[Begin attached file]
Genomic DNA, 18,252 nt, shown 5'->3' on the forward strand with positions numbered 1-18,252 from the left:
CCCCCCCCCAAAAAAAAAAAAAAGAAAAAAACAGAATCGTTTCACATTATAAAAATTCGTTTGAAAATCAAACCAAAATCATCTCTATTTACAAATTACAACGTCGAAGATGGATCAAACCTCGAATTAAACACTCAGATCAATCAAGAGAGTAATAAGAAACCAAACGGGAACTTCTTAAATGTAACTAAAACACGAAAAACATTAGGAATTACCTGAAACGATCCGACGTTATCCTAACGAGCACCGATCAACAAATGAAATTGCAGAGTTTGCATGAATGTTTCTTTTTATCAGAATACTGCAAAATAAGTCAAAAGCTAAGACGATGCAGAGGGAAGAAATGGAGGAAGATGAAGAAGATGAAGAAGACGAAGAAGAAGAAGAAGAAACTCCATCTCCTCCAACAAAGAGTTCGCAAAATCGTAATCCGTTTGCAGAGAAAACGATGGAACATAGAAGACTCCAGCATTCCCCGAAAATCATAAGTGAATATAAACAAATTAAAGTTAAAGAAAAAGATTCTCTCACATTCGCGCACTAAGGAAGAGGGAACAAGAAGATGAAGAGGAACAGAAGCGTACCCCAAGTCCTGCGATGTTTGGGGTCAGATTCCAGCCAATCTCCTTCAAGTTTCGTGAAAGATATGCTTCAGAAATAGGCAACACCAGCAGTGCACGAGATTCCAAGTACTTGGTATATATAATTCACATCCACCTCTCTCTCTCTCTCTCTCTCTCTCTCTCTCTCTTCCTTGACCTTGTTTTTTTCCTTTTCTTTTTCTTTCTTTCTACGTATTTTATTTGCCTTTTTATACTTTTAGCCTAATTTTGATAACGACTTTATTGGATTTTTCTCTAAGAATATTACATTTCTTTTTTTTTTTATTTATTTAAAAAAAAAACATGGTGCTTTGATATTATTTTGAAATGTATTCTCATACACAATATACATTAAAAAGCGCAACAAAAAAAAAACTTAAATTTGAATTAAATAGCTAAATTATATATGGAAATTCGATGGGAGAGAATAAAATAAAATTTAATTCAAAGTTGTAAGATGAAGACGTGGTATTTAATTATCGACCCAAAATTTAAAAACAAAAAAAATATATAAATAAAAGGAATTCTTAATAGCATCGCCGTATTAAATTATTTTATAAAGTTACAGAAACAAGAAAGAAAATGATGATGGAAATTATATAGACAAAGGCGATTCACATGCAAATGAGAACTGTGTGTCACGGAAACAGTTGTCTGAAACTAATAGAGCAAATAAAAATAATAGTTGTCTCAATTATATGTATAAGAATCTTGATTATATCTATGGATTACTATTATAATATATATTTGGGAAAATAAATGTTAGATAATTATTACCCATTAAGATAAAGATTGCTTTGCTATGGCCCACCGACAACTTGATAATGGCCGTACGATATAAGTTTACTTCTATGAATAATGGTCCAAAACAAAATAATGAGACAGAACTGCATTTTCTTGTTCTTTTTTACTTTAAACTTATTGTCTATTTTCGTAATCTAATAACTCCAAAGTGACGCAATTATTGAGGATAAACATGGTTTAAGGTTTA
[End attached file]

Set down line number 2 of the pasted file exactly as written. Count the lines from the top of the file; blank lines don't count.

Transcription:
CCCCCCCCCAAAAAAAAAAAAAAGAAAAAAACAGAATCGTTTCACATTATAAAAATTCGTTTGAAAATCAAACCAAAATCATCTCTATTTACAAATTACAACGTCGAAGATGGATCAAACCTCGAATTAAACACTCAGATCAATCAAGAGAGTAATAAGAAACCAAACGGGAACTTCTTAAATGTAACTAAAACACGAAAAACATTAGGAATTACCTGAAACGATCCGACGTTATCCTAACGAGCACCGATCAACAAATGAAATTGCAGAGTTTGCATGAATGTTTCTTTTTATCAGAATACTGCAAAATAAGTCAAAAGCTAAGACGATGCAGAGGGAAGAAATGGAGGAAGATGAAGAAGATGAAGAAGACGAAGAAGAAGAAGAAGAAACTCCATCTCCTCCAACAAAGAGTTCGCAAAATCGTAATCCGTTTGCAGAGAAAACGATGGAACATAGAAGACTCCAGCATTCCCCGAAAATCATAAGTGAATATAAACAAATTAAAGTTAAAGAAAAAGATTCTCTCACATTCGCGCACTAAGGAAGAGGGAACAAGAAGATGAAGAGGAACAGAAGCGTACCCCAAGTCCTGCGATGTTTGGGGTCAGATTCCAGCCAATCTCCTTCAAGTTTCGTGAAAGATATGCTTCAGAAATAGGCAACACCAGCAGTGCACGAGATTCCAAGTACTTGGTATATATAATTCACATCCACCTCTCTCTCTCTCTCTCTCTCTCTCTCTCTCTCTTCCTTGACCTTGTTTTTTTCCTTTTCTTTTTCTTTCTTTCTACGTATTTTATTTGCCTTTTTATACTTTTAGCCTAATTTTGATAACGACTTTATTGGATTTTTCTCTAAGAATATTACATTTCTTTTTTTTTTTATTTATTTAAAAAAAAAACATGGTGCTTTGATATTATTTTGAAATGTATTCTCATACACAATATACATTAAAAAGCGCAACAAAAAAAAAACTTAAATTTGAATTAAATAGCTAAATTATATATGGAAATTCGATGGGAGAGAATAAAATAAAATTTAATTCAAAGTTGTAAGATGAAGACGTGGTATTTAATTATCGACCCAAAATTTAAAAACAAAAAAAATATATAAATAAAAGGAATTCTTAATAGCATCGCCGTATTAAATTATTTTATAAAGTTACAGAAACAAGAAAGAAAATGATGATGGAAATTATATAGACAAAGGCGATTCACATGCAAATGAGAACTGTGTGTCACGGAAACAGTTGTCTGAAACTAATAGAGCAAATAAAAATAATAGTTGTCTCAATTATATGTATAAGAATCTTGATTATATCTATGGATTACTATTATAATATATATTTGGGAAAATAAATGTTAGATAATTATTACCCATTAAGATAAAGATTGCTTTGCTATGGCCCACCGACAACTTGATAATGGCCGTACGATATAAGTTTACTTCTATGAATAATGGTCCAAAACAAAATAATGAGACAGAACTGCATTTTCTTGTTCTTTTTTACTTTAAACTTATTGTCTATTTTCGTAATCTAATAACTCCAAAGTGACGCAATTATTGAGGATAAACATGGTTTAAGGTTTA